Students are more likely to engage and succeed in school if they have resources to do the work.
Because we’re building the Finch West Light Rail Transit (LRT) project in one of Toronto’s 31 Neighbourhood Improvement Areas (NIAs), we recognize that some students may require support.
According to Toronto Strong Neighbourhoods Strategy 2020, residents of NIAs lack access to economic opportunities, social development (i.e. education, recreation, cultural services), participation in decision making city-wide, healthy lives (i.e. medical care, disabilities) and access to developed physical surrounding (i.e. access to transportation, parks and public meeting spaces). Almost one-third of the neighbourhoods classified as NIAs are in the Finch West corridor. The City of Toronto is working with residents, community agencies and businesses to make changes to strengthen those neighbourhoods. Local community groups are also working to mentor youth to stay in school and achieve success.
While we build the LRT system, the Finch West LRT project team (staff at Infrastructure Ontario, Metrolinx and Mosaic Transit Group) is offering opportunities for community improvement in the areas affected by our work.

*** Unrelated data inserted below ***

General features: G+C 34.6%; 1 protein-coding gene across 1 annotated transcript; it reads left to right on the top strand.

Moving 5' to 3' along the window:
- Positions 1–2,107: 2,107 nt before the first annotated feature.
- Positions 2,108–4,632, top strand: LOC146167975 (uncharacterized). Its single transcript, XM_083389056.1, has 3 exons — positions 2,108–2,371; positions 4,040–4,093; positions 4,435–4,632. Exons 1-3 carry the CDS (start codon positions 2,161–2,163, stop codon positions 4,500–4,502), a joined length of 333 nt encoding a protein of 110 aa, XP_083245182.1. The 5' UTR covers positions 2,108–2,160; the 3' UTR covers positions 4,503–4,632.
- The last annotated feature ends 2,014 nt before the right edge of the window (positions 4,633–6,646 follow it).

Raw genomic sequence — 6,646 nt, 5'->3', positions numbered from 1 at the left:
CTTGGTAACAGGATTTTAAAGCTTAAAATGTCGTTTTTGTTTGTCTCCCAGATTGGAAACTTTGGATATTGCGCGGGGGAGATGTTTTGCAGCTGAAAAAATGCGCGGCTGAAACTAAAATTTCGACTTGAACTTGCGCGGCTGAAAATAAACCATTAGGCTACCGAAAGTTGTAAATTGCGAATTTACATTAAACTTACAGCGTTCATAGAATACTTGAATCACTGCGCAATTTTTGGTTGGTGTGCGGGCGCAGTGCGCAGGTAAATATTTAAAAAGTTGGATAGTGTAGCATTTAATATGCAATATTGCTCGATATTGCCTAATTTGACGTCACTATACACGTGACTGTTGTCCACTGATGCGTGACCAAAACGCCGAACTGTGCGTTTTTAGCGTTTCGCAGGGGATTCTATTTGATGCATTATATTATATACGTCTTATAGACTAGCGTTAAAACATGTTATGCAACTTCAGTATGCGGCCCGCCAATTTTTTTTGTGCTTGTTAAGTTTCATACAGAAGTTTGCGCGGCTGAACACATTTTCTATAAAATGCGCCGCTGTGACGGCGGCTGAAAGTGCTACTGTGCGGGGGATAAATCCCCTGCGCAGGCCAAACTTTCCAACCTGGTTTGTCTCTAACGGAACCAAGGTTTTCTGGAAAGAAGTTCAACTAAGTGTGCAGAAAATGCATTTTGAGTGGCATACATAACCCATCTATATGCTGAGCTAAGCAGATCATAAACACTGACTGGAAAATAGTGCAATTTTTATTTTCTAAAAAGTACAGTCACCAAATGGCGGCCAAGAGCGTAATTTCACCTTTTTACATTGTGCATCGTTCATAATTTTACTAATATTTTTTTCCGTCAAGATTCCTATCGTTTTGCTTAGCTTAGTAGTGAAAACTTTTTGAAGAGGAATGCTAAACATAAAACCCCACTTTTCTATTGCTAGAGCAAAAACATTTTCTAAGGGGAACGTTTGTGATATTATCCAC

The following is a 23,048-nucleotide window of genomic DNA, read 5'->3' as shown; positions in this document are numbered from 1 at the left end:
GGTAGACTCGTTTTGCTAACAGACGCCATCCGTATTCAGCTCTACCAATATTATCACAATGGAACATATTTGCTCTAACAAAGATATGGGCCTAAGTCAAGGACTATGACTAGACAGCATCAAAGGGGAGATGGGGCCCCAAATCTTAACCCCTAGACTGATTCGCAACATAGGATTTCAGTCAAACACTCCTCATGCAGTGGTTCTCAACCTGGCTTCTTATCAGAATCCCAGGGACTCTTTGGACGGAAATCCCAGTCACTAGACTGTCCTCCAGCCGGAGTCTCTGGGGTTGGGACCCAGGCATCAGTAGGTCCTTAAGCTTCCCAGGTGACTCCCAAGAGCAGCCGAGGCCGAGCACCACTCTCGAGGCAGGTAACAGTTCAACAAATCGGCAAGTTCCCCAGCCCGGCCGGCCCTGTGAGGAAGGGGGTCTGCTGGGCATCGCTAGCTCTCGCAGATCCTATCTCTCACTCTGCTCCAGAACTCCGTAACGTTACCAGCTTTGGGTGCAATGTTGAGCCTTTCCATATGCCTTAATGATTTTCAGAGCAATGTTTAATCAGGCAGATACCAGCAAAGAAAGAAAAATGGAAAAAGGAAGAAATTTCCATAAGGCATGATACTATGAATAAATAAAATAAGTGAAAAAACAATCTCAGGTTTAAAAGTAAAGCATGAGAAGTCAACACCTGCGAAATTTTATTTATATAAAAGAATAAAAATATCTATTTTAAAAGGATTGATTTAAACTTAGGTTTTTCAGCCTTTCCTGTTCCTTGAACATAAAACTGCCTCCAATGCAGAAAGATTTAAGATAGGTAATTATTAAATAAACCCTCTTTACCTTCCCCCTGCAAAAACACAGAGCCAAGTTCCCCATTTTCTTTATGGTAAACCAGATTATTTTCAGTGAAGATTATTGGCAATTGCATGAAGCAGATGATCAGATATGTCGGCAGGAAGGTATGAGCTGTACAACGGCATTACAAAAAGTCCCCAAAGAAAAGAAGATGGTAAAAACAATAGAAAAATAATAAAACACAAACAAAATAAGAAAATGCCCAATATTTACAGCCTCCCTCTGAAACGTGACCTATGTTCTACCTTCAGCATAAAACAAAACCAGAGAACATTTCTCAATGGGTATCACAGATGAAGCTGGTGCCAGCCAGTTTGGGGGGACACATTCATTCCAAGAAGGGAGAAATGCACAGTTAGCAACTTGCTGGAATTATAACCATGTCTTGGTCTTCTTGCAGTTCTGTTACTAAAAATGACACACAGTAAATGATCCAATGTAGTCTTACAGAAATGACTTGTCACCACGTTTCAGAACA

So, amid the back to school rush, project team members went to the nearest Wal-Mart or Staples stores to buy notebooks, pencil cases, folders, binders, and much more. Our Finch West LRT contractor, matched staff spend, and combined, we provided 50 back packs filled with supplies to the Pathways to Education Program.
“If there’s one thing we can relate to as constructors is the importance of having the tools you need to succeed. This is essential,” says Ignacio Velasco, Project Director, Mosaic Transit Constructors.
On Tuesday, September 17, the project contractor helped us to wrap up the back to school season with a trip to a Pathways to Education Program, located on the corner of Martin Grove Road and Finch Avenue West. Mr. Velasco met with some of Finch West’s brightest students in their element. Dressed in black and grey uniforms or sweats, the grade 11 students – who together create a mosaic of their community -- took a few minutes out of their study period to welcome us and ask questions.
“We chose the Pathways to Education Program in recognition of the outstanding work they do”, says Patience Adamu, Community Benefits Specialist, Mosaic Transit Group.
Run by the Rexdale Community Health Centre, in 2018 the Pathways to Education Rexdale site served 400 students. Of the total students, 80 of them scored 80% or higher on their final exams and many headed off to universities with scholarships.
Above is a photo of some of the students accepting backpacks on behalf of Pathways to Education, courtesy of the Finch West team. The backpacks of supplies will be provided to students requiring support.